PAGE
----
I don’t often get a chance to say good things about the Georgia Legislature, but since they’ve given me a shot, I better take it:
A move to require Georgia’s driving test be given only in English stalled Wednesday after a majority of the House approved an amendment that effectively gutted the bill.
House Bill 72 would require the driver’s license exam be given in English for permanent residents of the state.
The bill’s sponsor, Rep. James Mills, R-Gainesville, said the issue was safety. But freshman Rep. B.J. Pak won over lawmakers with his amendment that required the state only to update its sign test to include the most common English words used on digital signs.
The issue had nothing to do with safety. Nothing whatsoever. Under Mills’ original proposal, the driver’s test would continue to be given in its current 14 languages to foreign-born drivers who are applying for their first Georgia drivers’ license. After 10 years, those drivers would have to be retested using an English version of the test.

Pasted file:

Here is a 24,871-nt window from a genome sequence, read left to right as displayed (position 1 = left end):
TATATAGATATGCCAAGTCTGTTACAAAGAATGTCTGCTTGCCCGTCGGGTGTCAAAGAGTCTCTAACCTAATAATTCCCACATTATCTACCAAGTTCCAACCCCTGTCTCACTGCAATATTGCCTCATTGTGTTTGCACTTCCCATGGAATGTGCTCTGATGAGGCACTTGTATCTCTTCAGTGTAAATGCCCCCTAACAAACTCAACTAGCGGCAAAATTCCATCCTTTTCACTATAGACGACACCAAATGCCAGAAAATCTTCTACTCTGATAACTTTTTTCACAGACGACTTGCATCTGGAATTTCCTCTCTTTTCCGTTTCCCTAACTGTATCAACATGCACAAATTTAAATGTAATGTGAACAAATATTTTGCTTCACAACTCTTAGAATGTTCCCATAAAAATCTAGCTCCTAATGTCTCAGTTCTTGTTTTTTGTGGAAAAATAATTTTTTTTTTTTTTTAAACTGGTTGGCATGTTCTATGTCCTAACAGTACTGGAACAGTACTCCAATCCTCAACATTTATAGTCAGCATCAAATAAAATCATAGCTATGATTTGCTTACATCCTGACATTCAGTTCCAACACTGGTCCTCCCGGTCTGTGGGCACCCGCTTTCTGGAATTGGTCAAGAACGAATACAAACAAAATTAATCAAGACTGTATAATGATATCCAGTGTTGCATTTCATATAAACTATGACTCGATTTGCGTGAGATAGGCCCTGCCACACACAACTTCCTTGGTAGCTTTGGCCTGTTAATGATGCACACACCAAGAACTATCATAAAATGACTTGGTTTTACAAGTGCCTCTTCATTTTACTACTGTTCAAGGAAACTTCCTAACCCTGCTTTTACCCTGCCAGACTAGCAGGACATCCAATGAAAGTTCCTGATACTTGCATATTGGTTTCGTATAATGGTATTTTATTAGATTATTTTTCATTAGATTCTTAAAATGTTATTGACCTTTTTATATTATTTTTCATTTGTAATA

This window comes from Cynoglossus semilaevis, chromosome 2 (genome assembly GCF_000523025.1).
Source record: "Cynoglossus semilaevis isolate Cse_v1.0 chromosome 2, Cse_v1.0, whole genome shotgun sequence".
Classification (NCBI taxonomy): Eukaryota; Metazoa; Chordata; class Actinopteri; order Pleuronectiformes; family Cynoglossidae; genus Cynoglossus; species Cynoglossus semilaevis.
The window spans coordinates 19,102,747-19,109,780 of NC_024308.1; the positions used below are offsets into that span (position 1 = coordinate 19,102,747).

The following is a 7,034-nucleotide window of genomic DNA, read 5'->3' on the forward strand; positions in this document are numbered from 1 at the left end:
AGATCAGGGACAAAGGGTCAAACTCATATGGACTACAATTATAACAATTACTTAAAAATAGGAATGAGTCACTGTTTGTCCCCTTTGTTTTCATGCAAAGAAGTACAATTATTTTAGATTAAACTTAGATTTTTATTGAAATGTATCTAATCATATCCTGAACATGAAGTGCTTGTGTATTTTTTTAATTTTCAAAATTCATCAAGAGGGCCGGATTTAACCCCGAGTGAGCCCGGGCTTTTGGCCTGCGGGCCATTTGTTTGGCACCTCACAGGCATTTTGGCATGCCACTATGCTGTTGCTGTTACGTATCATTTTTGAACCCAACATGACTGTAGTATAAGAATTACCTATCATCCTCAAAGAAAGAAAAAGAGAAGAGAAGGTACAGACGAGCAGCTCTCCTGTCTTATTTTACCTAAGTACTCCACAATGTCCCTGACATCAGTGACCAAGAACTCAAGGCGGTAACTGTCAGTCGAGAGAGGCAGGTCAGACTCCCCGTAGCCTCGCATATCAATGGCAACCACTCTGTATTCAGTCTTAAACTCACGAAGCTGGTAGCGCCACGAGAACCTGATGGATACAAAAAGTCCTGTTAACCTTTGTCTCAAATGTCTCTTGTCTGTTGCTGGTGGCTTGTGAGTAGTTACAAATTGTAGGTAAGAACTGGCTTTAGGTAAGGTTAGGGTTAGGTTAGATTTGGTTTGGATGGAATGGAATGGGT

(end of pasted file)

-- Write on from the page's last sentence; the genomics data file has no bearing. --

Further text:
In other words, the bill wouldn’t really have had much impact. It was largely symbolic, allowing Mills and his colleagues to brag about how tough they were being on immigrant. (It’s important to note that the bill was aimed at legal immigrants only — by law, illegal immigrants can’t get drivers’ licenses in the first place.)
However, symbolism can work in a variety of ways. In this case, it would have allowed other states to depict Georgia as a place that is unfriendly to foreigners, and to major foreign companies — Kia, BMW, Sony, etc. — that employ them.
At least for now, that danger has been averted.
– Jay Bookman